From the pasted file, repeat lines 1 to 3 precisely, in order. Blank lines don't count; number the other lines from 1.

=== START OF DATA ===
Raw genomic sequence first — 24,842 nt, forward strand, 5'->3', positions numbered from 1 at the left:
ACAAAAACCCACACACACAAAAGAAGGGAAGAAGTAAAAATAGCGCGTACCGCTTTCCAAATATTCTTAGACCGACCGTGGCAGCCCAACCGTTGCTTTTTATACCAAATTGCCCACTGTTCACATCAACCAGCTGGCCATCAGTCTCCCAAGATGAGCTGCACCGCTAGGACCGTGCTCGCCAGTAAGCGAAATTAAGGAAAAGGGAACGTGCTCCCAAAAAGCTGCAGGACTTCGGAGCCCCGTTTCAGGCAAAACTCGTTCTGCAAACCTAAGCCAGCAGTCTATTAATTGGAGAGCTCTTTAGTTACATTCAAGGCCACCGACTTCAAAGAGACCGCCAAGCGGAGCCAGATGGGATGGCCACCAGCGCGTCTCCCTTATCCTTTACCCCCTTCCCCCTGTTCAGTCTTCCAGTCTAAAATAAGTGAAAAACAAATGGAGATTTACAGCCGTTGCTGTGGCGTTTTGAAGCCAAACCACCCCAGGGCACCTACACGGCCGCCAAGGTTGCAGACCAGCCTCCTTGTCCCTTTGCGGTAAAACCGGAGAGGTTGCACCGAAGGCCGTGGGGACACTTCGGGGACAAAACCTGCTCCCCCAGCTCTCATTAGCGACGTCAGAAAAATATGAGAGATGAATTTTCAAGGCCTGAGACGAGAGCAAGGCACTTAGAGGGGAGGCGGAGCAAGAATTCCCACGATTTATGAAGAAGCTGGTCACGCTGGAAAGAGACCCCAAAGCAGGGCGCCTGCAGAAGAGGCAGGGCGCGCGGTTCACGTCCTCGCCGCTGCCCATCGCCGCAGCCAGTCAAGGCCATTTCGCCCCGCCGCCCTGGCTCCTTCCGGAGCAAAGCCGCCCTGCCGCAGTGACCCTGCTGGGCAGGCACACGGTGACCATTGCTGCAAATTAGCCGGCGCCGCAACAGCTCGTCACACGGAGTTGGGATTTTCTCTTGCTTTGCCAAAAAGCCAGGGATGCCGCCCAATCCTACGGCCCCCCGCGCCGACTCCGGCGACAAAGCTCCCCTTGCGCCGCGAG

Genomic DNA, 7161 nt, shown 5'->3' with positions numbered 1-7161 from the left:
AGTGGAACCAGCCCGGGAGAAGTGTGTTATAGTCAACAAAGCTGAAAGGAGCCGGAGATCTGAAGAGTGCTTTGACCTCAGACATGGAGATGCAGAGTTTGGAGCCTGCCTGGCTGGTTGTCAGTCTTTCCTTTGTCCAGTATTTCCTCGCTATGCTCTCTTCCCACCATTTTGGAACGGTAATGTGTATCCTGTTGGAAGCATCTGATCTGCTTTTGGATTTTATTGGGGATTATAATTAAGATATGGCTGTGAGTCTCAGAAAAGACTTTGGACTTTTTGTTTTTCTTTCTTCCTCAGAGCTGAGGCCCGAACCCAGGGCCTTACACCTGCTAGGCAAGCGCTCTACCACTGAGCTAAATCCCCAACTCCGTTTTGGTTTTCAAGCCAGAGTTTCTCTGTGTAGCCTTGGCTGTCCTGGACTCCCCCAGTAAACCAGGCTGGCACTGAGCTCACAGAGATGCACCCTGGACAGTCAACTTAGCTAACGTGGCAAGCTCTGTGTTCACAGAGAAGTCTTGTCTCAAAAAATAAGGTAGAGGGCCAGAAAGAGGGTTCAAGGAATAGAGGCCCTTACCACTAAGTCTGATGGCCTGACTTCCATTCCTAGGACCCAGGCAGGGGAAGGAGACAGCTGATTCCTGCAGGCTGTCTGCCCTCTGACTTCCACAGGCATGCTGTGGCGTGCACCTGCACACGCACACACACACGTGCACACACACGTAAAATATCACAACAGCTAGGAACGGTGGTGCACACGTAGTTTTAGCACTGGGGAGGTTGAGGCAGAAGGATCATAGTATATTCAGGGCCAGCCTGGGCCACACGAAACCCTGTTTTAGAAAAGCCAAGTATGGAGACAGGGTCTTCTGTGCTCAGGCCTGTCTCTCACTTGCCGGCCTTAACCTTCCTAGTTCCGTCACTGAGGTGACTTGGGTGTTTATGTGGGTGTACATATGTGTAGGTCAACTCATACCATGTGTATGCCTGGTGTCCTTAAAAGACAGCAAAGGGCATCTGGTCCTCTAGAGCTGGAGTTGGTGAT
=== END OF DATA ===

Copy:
Raw genomic sequence first — 24,842 nt, forward strand, 5'->3', positions numbered from 1 at the left:
ACAAAAACCCACACACACAAAAGAAGGGAAGAAGTAAAAATAGCGCGTACCGCTTTCCAAATATTCTTAGACCGACCGTGGCAGCCCAACCGTTGCTTTTTATACCAAATTGCCCACTGTTCACATCAACCAGCTGGCCATCAGTCTCCCAAGATGAGCTGCACCGCTAGGACCGTGCTCGCCAGTAAGCGAAATTAAGGAAAAGGGAACGTGCTCCCAAAAAGCTGCAGGACTTCGGAGCCCCGTTTCAGGCAAAACTCGTTCTGCAAACCTAAGCCAGCAGTCTATTAATTGGAGAGCTCTTTAGTTACATTCAAGGCCACCGACTTCAAAGAGACCGCCAAGCGGAGCCAGATGGGATGGCCACCAGCGCGTCTCCCTTATCCTTTACCCCCTTCCCCCTGTTCAGTCTTCCAGTCTAAAATAAGTGAAAAACAAATGGAGATTTACAGCCGTTGCTGTGGCGTTTTGAAGCCAAACCACCCCAGGGCACCTACACGGCCGCCAAGGTTGCAGACCAGCCTCCTTGTCCCTTTGCGGTAAAACCGGAGAGGTTGCACCGAAGGCCGTGGGGACACTTCGGGGACAAAACCTGCTCCCCCAGCTCTCATTAGCGACGTCAGAAAAATATGAGAGATGAATTTTCAAGGCCTGAGACGAGAGCAAGGCACTTAGAGGGGAGGCGGAGCAAGAATTCCCACGATTTATGAAGAAGCTGGTCACGCTGGAAAGAGACCCCAAAGCAGGGCGCCTGCAGAAGAGGCAGGGCGCGCGGTTCACGTCCTCGCCGCTGCCCATCGCCGCAGCCAGTCAAGGCCATTTCGCCCCGCCGCCCTGGCTCCTTCCGGAGCAAAGCCGCCCTGCCGCAGTGACCCTGCTGGGCAGGCACACGGTGACCATTGCTGCAAATTAGCCGGCGCCGCAACAGCTCGTCACACGGAGTTGGGATTTTCTCTTGCTTTGCCAAAAAGCCAGGGATGCCGCCCAATCCTACGGCCCCCCGCGCCGACTCCGGCGACAAAGCTCCCCTTGCGCCGCGAG

Genomic DNA, 7161 nt, shown 5'->3' with positions numbered 1-7161 from the left: